"Rashi Sichos"

In 1964 the Lubavitcher Rebbe began his delivery of some 800 public talks over a period of over 25 years on the subject of Rashi’s commentary to the Torah. The Medieval, French Rashi is among the most important traditional Jewish commentator on the books of the Torah, and the many volumes of Talmud. His commentary on the 5 Books of the Torah elucidates the simple meaning (p'shat), with some additional meanings from the Midrashic method, which initially appear to be utilised when the simple meaning still leaves questions.

The essential nature of Rashi's explanations on the Torah has historically drawn many sub-commentaries from leading Rabbis, who explain why Rashi says what he does. It can be said that the Lubavitcher Rebbe's Rashi Sichos perhaps represent his personally most innovative contribution to Jewish thought, out of a complete mastery and innovative teaching in all areas of Judaism. In the Rashi Sichos, Schneerson brings a new approach, that initially cites all previous sub-commentaries from earlier authorities, and then proceeds to explain why each of them falls short. Often these earlier explanations rely on Talmudic thought. He elucidates a deceptively simple explanation of Rashi that he often culminates by additionally relating his conclusions to their spiritual, mystical parallels, and practical outcomes.

In each talk, the Rebbe would offer a novel interpretation of one of Rashi’s comments, based on principles which Rashi had apparently followed when writing his entire commentary. Each lecture of the Rebbe built on the previous one, gradually assembling a picture of Rashi’s commentary as an extremely organized, unified system of Torah exegesis.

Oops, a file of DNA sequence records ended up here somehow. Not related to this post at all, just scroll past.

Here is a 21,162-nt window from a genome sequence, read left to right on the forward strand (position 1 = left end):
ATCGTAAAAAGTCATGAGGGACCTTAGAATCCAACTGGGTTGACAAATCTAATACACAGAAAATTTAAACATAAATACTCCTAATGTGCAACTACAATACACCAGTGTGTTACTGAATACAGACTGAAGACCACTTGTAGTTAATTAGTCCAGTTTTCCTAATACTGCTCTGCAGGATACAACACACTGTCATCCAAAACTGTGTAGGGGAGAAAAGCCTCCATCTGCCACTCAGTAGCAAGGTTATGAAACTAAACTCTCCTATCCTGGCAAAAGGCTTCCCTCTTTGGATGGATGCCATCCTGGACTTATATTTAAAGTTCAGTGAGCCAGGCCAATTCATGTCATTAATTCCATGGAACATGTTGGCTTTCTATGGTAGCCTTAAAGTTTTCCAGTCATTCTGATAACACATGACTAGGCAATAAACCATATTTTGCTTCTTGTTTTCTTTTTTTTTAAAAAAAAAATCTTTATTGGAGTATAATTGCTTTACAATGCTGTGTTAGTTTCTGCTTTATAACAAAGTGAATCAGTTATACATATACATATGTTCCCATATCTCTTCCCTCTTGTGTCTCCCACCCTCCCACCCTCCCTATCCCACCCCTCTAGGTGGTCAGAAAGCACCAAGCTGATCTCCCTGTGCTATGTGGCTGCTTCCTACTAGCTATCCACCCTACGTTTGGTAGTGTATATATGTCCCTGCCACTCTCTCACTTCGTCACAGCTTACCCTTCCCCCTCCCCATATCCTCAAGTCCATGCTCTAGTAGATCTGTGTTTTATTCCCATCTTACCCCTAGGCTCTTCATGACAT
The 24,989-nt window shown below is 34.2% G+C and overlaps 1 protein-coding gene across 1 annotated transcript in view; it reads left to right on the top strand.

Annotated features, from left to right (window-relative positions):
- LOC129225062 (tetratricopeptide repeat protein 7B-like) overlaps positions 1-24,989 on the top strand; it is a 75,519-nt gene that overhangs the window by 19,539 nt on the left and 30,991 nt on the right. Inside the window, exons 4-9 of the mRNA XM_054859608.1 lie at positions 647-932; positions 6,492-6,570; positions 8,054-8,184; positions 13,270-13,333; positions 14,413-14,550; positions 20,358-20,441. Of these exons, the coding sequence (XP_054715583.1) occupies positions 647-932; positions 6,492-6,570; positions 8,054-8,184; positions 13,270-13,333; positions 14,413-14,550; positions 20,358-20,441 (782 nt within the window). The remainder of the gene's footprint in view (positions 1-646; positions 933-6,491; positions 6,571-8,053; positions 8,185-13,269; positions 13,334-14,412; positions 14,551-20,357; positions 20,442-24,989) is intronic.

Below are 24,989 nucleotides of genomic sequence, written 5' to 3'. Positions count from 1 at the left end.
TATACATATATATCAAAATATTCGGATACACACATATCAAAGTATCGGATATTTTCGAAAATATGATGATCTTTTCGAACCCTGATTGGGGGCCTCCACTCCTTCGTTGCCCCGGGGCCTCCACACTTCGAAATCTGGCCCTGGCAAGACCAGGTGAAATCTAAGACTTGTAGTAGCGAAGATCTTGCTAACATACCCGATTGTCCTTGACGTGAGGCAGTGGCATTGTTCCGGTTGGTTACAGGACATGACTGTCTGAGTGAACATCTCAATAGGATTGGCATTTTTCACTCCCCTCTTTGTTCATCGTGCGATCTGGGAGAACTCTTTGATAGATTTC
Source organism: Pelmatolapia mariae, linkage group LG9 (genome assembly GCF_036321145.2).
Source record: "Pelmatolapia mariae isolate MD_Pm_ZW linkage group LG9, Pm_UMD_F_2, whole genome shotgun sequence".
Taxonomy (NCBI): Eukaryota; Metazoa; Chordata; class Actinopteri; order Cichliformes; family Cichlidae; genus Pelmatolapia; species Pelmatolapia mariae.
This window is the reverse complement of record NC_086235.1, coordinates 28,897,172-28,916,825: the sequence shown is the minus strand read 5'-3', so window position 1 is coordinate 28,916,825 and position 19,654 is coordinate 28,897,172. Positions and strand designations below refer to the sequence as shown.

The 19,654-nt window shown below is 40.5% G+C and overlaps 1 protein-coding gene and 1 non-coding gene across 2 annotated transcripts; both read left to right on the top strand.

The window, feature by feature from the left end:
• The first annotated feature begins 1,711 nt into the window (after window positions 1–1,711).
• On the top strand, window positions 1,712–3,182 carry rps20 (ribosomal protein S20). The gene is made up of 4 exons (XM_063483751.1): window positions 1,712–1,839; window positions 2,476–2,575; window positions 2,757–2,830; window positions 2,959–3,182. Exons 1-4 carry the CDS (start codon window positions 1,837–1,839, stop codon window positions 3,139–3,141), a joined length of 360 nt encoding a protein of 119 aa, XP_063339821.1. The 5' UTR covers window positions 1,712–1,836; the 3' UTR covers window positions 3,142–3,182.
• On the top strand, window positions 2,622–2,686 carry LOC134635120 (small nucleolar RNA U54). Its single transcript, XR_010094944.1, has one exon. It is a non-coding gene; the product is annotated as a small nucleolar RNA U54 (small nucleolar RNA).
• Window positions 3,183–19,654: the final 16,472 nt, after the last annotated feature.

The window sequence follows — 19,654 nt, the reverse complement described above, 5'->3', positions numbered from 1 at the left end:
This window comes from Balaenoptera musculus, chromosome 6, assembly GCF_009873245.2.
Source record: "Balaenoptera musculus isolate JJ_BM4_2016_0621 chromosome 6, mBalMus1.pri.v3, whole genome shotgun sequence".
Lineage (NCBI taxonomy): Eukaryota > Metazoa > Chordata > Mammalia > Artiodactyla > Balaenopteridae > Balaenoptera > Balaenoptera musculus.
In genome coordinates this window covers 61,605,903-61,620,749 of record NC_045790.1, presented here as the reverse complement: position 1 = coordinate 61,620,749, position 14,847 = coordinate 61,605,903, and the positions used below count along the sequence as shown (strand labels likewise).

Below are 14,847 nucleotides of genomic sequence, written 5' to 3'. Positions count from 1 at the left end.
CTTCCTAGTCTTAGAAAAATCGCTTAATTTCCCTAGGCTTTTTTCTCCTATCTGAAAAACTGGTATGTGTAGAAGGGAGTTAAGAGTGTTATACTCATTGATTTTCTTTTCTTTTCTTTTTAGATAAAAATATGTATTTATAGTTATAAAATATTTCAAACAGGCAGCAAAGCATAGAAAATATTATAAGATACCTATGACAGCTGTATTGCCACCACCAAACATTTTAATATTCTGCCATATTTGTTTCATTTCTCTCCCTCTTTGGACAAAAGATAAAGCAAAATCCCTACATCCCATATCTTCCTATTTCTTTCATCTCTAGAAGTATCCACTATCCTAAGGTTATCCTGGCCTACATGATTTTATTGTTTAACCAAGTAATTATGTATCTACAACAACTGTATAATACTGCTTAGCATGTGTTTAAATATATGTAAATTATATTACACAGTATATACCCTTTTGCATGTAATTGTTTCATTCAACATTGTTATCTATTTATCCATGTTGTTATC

Many who were present at these lectures at their inception in the late sixties and early seventies, recall how the “Rashi talk” was literally the highlight of the entire Sabbath afternoon gathering.

While all of the talks were published immediately in transcript form (almost word for word), many hundreds of them underwent a thorough review by the Rebbe who re-analyzed the arguments according to strict academic criteria and reconstructed the talk as a scholarly paper, supported by numerous footnotes. According to the testimony of one of his personal assistants, the Rebbe would often dedicate as much as 18 hours a week to this task.


It can be said that in all of Schneerson's many-dimensional scholarship, he captures the simple essence of Hasidic mysticism, and unites it with the Revealed aspects of Judaism, always seeking to bring ideas into greatest tangibility, and above all practical outcomes ("The main thing is the deed"). This reflects the essential meaning of Hasidism, which uncovers the inner spiritual meaning of Kabbalah, and seeks to bring this Divine essence down to the lowest levels. The talks represent this, as in contrast to the Maamarim (Hasidic discourses), the historically more traditional vehicle for Hasidic mysticism, in the informal Sichos (Talks), the Rebbe tends to avoid deep Kabbalistic terminology. The talks bring Hasidic thought into everyday language. This represents a culminating stage to the historical development of Hasidic thought.